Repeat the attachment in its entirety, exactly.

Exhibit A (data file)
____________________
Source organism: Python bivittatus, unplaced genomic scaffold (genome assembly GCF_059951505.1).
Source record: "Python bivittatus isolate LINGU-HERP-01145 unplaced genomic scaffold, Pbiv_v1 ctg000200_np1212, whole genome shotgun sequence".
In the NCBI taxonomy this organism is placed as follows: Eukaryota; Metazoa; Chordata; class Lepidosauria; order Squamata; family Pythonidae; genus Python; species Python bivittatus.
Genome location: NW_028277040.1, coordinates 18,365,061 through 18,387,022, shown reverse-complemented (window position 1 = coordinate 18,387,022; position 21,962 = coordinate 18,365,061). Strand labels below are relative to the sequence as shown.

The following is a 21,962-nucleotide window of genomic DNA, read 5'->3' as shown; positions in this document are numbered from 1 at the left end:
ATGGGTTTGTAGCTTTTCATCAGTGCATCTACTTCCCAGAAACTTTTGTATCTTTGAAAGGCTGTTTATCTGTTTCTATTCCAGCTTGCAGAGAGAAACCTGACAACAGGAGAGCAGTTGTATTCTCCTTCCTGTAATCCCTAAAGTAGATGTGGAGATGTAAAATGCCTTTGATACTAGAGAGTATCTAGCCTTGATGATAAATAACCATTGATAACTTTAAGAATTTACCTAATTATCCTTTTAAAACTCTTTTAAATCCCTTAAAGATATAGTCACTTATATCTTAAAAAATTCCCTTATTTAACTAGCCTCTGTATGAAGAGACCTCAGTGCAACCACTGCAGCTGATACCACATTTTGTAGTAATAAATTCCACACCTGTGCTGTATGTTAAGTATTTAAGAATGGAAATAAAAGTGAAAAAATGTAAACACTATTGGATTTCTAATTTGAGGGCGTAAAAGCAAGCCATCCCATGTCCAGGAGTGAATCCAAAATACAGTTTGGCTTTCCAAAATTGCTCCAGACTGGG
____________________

Source organism: Python bivittatus, unplaced genomic scaffold (genome assembly GCF_059951505.1).
Source record: "Python bivittatus isolate LINGU-HERP-01145 unplaced genomic scaffold, Pbiv_v1 ctg000200_np1212, whole genome shotgun sequence".
In the NCBI taxonomy this organism is placed as follows: Eukaryota; Metazoa; Chordata; class Lepidosauria; order Squamata; family Pythonidae; genus Python; species Python bivittatus.
Genome location: NW_028277040.1, coordinates 18,365,061 through 18,387,022, shown reverse-complemented (window position 1 = coordinate 18,387,022; position 21,962 = coordinate 18,365,061). Strand labels below are relative to the sequence as shown.

The following is a 21,962-nucleotide window of genomic DNA, read 5'->3' as shown; positions in this document are numbered from 1 at the left end:
ATGGGTTTGTAGCTTTTCATCAGTGCATCTACTTCCCAGAAACTTTTGTATCTTTGAAAGGCTGTTTATCTGTTTCTATTCCAGCTTGCAGAGAGAAACCTGACAACAGGAGAGCAGTTGTATTCTCCTTCCTGTAATCCCTAAAGTAGATGTGGAGATGTAAAATGCCTTTGATACTAGAGAGTATCTAGCCTTGATGATAAATAACCATTGATAACTTTAAGAATTTACCTAATTATCCTTTTAAAACTCTTTTAAATCCCTTAAAGATATAGTCACTTATATCTTAAAAAATTCCCTTATTTAACTAGCCTCTGTATGAAGAGACCTCAGTGCAACCACTGCAGCTGATACCACATTTTGTAGTAATAAATTCCACACCTGTGCTGTATGTTAAGTATTTAAGAATGGAAATAAAAGTGAAAAAATGTAAACACTATTGGATTTCTAATTTGAGGGCGTAAAAGCAAGCCATCCCATGTCCAGGAGTGAATCCAAAATACAGTTTGGCTTTCCAAAATTGCTCCAGACTGGG